Kilar also had a plan to release $70-million-budget original live-action and animated films exclusively for HBO Max, called HBO Max Originals.

Then came the merger.

When Discovery merged with WarnerMedia in April, creating Warner Bros. Discovery, the common expectation was that HBO Max and Discovery+ would also merge into one service. That appears to be what’s happening, as new WBD CEO David Zaslav seems to be doing everything he can to reverse what Kilar did. This means committing to releasing films theatrically. If Zaslav and company don’t think it’s worth it to fund, promote and release something like Batgirl, which they say won’t do “blockbuster” numbers at the box office, Batgirl gets slashed.

Batgirl is not the only loss in this maneuver. Scoob! Holiday Haunt, a sequel to Scoob! that the filmmakers say was basically finished, was also canceled, as well as CNN+, an early casualty of the merger. WBD has also been quietly removing some HBO Max Originals from the service that they say didn’t perform well. Eagle-eyed viewers noticed at least six removals so far, with more to come: Moonshot, Superintelligence, the 2020 remake of The Witches, An American Pickle, Locked Down and Charm City Kings. LeBron James’ remake of House Party, scheduled for a July 2022 release, was also scrubbed from the calendar.

Other HBO Max Original shows canceled since the merger include Raised By Wolves, Chad, Full Frontal with Samantha Bee, Snowpiercer, Legends of Tomorrow and more.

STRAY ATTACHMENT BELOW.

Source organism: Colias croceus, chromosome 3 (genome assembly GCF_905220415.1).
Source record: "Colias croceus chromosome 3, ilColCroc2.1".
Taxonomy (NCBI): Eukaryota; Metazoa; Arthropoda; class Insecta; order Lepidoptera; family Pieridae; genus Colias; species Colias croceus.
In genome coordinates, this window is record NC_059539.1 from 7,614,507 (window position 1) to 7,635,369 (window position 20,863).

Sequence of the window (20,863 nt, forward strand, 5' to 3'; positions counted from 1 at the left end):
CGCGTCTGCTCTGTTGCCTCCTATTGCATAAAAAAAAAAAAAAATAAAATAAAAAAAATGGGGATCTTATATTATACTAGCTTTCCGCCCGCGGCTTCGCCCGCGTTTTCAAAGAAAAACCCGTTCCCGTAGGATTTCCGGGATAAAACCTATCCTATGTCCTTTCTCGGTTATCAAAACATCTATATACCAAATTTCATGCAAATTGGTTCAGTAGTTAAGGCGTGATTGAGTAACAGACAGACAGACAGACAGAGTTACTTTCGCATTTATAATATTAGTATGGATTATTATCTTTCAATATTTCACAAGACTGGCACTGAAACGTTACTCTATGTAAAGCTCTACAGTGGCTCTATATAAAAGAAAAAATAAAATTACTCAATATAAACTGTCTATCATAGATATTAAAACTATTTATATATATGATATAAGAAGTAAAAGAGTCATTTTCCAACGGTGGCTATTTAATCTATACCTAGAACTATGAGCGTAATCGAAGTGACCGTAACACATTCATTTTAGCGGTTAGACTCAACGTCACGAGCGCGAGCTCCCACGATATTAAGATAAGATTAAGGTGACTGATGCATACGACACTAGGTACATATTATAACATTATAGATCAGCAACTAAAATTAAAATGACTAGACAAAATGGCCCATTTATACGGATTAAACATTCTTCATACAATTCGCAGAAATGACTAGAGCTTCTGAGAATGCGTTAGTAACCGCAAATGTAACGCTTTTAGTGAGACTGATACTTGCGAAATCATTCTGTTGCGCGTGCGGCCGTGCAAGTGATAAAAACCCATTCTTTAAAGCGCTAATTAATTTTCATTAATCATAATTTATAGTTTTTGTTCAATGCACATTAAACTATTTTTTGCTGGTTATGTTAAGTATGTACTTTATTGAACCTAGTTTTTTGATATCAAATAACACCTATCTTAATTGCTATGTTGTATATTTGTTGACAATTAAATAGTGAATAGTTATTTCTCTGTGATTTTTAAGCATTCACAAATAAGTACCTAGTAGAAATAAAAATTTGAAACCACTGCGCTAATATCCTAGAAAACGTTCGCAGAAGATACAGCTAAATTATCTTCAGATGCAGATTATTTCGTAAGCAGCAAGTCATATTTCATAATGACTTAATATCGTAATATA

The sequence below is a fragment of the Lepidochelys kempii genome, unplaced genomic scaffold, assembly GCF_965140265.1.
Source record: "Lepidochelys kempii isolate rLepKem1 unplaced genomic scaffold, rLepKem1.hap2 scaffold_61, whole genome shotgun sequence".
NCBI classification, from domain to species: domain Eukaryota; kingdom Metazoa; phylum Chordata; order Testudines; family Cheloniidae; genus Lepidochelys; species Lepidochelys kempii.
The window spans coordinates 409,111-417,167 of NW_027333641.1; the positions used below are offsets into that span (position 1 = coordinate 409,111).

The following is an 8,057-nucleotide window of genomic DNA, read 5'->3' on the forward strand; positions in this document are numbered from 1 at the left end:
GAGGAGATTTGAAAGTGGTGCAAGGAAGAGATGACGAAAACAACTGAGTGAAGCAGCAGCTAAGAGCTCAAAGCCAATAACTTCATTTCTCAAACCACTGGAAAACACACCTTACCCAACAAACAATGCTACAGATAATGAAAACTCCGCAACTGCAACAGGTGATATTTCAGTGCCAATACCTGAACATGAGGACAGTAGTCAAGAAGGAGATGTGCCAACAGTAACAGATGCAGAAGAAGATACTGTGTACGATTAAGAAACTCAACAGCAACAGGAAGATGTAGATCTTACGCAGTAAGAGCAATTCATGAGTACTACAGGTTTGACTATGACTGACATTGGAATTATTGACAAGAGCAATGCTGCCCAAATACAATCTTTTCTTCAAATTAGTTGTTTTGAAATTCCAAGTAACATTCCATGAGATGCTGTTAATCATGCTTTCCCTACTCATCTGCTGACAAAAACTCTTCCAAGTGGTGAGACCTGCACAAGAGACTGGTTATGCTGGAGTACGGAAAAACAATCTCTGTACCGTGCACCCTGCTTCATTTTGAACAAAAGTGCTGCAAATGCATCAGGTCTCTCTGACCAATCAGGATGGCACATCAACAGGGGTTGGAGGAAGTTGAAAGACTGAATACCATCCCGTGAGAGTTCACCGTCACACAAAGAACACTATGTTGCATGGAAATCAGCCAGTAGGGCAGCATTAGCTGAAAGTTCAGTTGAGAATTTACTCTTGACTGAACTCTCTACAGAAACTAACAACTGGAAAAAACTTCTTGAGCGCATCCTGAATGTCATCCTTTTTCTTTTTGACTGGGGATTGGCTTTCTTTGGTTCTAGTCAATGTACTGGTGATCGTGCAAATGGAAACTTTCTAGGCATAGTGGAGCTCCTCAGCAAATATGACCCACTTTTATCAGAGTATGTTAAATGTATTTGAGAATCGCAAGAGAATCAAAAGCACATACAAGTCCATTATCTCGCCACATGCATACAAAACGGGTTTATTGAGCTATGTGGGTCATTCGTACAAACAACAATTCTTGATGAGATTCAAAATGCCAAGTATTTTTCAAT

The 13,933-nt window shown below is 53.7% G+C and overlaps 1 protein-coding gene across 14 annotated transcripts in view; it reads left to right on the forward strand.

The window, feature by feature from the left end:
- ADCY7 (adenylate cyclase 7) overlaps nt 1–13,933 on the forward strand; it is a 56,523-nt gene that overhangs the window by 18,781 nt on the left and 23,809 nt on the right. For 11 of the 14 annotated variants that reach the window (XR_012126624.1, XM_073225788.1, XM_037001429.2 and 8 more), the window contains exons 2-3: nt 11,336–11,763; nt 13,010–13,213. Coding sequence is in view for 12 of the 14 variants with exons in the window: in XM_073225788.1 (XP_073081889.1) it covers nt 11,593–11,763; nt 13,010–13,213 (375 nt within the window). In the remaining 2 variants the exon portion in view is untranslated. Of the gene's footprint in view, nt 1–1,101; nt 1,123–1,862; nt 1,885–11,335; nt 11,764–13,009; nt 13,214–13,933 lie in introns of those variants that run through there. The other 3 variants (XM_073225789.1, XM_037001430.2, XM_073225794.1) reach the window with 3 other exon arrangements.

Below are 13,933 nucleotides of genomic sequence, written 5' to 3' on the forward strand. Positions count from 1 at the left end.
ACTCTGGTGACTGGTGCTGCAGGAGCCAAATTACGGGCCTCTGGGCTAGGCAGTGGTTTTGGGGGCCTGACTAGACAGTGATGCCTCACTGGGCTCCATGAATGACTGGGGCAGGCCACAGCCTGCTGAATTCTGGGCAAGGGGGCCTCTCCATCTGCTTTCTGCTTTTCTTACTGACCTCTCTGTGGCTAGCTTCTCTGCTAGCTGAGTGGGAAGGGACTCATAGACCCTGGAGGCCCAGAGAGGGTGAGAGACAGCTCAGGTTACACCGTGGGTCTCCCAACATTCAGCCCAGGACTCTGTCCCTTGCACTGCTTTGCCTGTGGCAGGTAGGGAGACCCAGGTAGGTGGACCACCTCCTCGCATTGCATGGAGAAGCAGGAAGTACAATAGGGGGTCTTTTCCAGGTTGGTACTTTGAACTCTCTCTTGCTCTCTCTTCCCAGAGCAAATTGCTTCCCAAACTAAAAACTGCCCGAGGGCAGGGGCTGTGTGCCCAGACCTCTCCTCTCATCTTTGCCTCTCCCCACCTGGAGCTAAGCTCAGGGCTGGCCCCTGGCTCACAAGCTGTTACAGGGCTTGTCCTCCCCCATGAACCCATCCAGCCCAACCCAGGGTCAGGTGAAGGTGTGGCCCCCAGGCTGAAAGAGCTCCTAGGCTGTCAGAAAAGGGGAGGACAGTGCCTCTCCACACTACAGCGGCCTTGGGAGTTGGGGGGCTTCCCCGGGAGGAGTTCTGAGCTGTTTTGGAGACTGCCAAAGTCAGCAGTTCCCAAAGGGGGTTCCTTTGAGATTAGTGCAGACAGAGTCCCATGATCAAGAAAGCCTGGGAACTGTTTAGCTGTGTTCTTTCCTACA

‘Full Frontal With Samantha Bee’ is also out after seven seasons.

All of these cancellations are a way to ease the debt WBD took on during the merger — $3 billion, according to Deadline. The fully merged WBD had a debt-to-equity ratio of around 4.6x after the deal, according to Variety. Since Batgirl, Scoob! and House Party are unreleased, WBD could be looking at using those as tax write-downs. Why it’s getting rid of already-made and distributed movies is a little more fuzzy.

No physical media

Where can fans watch the movies that are leaving HBO Max? Good question. Most are available through third-party video-on-demand services. But they’re harder to find on DVD or Blu-Ray, if they get a physical release at all. Most streaming services don’t release films or TV shows to physical media, even if they’re hits. There still is no DVD set for Stranger Things Season 3, and the only reason The Irishman has a Blu-Ray is because Criterion Collection distributed it.

There is no preservation of film on streamers, just content meant to serve a bottom line. But, as one Twitter user points out, if this doesn’t work, just wait a few years for the streaming tides to turn again.

 

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Jake Harris

Jake Harris is a Texas-based journalist whose writing about pop culture and entertainment has appeared in the Austin American-Statesman, the Chattanooga Times Free Press, the Nashville Scene and more. You can find more of his writings at jakeharrisbog.com or through his pop culture newsletter, Jacob's Letter.